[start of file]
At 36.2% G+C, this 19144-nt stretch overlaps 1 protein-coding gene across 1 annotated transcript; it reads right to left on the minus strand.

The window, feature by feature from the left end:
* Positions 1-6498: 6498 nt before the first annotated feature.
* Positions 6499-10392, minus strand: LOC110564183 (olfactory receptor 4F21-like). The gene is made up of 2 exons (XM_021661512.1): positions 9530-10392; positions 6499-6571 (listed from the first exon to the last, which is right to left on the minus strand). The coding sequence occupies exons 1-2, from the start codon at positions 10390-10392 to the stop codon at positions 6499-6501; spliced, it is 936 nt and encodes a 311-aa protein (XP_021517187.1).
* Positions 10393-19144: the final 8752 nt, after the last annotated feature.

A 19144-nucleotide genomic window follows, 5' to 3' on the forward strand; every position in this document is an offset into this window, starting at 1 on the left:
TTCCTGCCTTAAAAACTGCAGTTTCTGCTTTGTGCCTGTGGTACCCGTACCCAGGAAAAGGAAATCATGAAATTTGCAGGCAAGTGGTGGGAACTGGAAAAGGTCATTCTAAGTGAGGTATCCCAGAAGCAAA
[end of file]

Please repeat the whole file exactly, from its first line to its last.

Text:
At 36.2% G+C, this 19144-nt stretch overlaps 1 protein-coding gene across 1 annotated transcript; it reads right to left on the minus strand.

The window, feature by feature from the left end:
* Positions 1-6498: 6498 nt before the first annotated feature.
* Positions 6499-10392, minus strand: LOC110564183 (olfactory receptor 4F21-like). The gene is made up of 2 exons (XM_021661512.1): positions 9530-10392; positions 6499-6571 (listed from the first exon to the last, which is right to left on the minus strand). The coding sequence occupies exons 1-2, from the start codon at positions 10390-10392 to the stop codon at positions 6499-6501; spliced, it is 936 nt and encodes a 311-aa protein (XP_021517187.1).
* Positions 10393-19144: the final 8752 nt, after the last annotated feature.

A 19144-nucleotide genomic window follows, 5' to 3' on the forward strand; every position in this document is an offset into this window, starting at 1 on the left:
TTCCTGCCTTAAAAACTGCAGTTTCTGCTTTGTGCCTGTGGTACCCGTACCCAGGAAAAGGAAATCATGAAATTTGCAGGCAAGTGGTGGGAACTGGAAAAGGTCATTCTAAGTGAGGTATCCCAGAAGCAAA